FIG. 6C is a fractional sectional view, showing granulated ceramic particles integrally bonded to a ceramic substrate so as to provide a roughened surface thereon;

FIG. 8A is an explanatory diagram of the connections between lead wires and terminals;

FIG. 8B is a side view of FIG. 8A;

FIG. 9 is a diagrammatic illustration of the arrangement for an experiment of oxygen detectors mounted on the exhaust gas passage of an internal combustion engine; and

FIG. 10 is an electric circuit diagram of the experiment of FIG. 9.

Throughout different views of the drawings, 10 is a gas sensor, 11 is a gas-sensitive layer, 12 is a body hardware, 13 is a protector, 14 is an inner cylinder, 15 is a spacer, 16 is a filler powder, 17 is a glass seal, 18 is a gasket, 19 is an outer cylinder, 20 is a sealing, 21 through 23 are lead wires, 24 through 26 are compressible connectors, 31 through 33 are terminals, 40 is a ceramic substrate, 41 is a ceramic cover layer, 42 and 43 are electrodes, 44 is a heater layer 45 through 47 are end portions, 48 through 50 are platinum lead wires, 51 is an opening, 52 represents granulated spherical ceramic particles, 60 is an internal combustion engine, 61 is an exhaust manifold, 65 is a control unit, 67 is an air fuel ratio meter, 69 is a recorder, 70 is a battery, 72 is the resistance of the heater layer, 74 is the resistance of the gas-sensitive layer, 76 is a current-detecting resistance, and 78 is a CPU.

DESCRIPTION OF THE PREFERRED EMBODIMENTS

The details of the structure and the manufacturing process of the gas sensor of the invention will be described now by referring to an embodiment which is an oxygen sensor for detecting the oxygen concentration in exhaust gas from an internal combustion engine. Performance test of the gas sensor of the invention will be also described by referring to experiments in which the above oxygen sensor is actually mounted on the internal combustion engine for controlling the air fuel ratio.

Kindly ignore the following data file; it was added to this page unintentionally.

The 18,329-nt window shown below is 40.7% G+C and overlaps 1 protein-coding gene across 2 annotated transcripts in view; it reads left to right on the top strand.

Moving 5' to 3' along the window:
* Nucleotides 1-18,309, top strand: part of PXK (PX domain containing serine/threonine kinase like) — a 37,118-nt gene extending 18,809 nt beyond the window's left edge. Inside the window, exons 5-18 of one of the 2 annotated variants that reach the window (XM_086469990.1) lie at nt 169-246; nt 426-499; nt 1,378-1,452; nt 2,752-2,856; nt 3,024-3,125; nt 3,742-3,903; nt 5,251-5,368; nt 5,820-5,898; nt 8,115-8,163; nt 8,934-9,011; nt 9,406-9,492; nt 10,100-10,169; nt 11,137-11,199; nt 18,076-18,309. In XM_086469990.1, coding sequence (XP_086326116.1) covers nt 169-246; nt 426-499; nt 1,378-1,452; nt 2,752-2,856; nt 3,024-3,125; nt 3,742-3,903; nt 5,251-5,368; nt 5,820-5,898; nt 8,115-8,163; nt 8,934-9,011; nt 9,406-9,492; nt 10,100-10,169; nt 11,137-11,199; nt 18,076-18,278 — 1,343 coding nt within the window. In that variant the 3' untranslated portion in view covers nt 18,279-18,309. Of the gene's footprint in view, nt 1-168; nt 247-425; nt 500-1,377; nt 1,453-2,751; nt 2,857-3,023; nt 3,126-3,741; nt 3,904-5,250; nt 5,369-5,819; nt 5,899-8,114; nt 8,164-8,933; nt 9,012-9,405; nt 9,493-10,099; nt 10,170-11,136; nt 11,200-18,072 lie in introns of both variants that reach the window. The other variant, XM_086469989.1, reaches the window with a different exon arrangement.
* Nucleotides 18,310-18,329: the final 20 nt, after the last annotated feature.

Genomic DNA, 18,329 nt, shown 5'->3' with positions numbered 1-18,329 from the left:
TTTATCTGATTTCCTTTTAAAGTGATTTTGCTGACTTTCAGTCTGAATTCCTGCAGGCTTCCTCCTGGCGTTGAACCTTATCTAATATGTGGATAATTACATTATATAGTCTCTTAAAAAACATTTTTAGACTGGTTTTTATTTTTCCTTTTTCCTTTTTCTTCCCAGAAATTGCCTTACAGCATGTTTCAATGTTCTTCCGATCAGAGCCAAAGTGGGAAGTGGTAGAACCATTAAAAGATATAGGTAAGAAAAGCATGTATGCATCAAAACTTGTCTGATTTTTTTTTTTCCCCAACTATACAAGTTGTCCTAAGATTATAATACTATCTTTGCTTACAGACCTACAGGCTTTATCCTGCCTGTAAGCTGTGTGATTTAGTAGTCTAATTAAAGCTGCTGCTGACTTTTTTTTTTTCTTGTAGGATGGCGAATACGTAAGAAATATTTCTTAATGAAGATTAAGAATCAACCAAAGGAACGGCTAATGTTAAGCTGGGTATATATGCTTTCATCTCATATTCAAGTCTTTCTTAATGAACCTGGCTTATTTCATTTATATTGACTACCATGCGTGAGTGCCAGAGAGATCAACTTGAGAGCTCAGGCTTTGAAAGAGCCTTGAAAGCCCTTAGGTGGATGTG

In FIG. 1, showing a partially cutaway overall side view of an oxygen detector S, a gas sensor 10 as an embodiment of the invention has a gas-sensitive layer 11 formed on a ceramic substrate. The gas sensor 10 of this embodiment acts to detect the oxygen concentration of a gas being monitored. A cylindrical body hardware 12 houses the gas sensor 10 therein and is mountable on an internal combustion engine. A protector 13 is coupled to the engine-side end 12a of the body hardware 12, so as to protect the gas sensor 10. The gas sensor 10 is held by an inner cylinder 14 with a spacer 15 inserted therebetween, which inner cylinder 14 is carried by the body hardware 12. Filler powder 16 and glass seal 17 are stuffed between the gas sensor 10 and the inner cylinder 14, so as to keep the gas sensor 10 in position. To facilitate the mounting of the oxygen detector S to an engine, the body hardware 12 has a threaded portion 12b. Thus, the oxygen detector S can be screwed to the engine with a gasket 18 disposed between the body hardware 12 and the screwed portion of engine wall, so as to prevent engine exhaust gas from leaking through the screwed portion.

The filler powder 16, which is preferably a powder mixture consisting of talc and glass at a ratio of 1:1, acts to fix the gas sensor 10 in position within the inner cylinder 14. The glass seal 17 stuffed in the inner cylinder 14, which seal is preferably made of glass with a low melting point, acts to prevent the gas being monitored from leaking and to protect terminals of the gas sensor 10. To this end, the glass seal 17 covers and holds both a part of the gas sensor 10 and joints of the terminals with platinum lead wires to be described hereinafter.

An outer cylinder 19 is coupled to the body hardware 12 so as to cover the inner cylinder 14. A sealing 20 made of silicone rubber is stuffed between the inner cylinder 14 and the outer cylinder 19, so as to protect and insulate both outgoing lead wires 21 through 23 and their joints with the terminals 31 through 33 of the gas sensor 10 projecting from the glass seal 17 as shown in FIG. 2. To facilitate the joining of the lead wires 21 through 23 with the terminals 31 through 33, the sealing 20 and the lead wires 21 through 23 may be placed in the inside of the outer cylinder 19 beforehand, and compressible connectors 24 through 26 may be joined to the inner ends of the lead wires 21 through 23 respectively, as shown in FIG. 3. Then, the terminals 31 through 33 of the gas sensor 10 may be joined to the other ends of the connectors 24 through 26 respectively.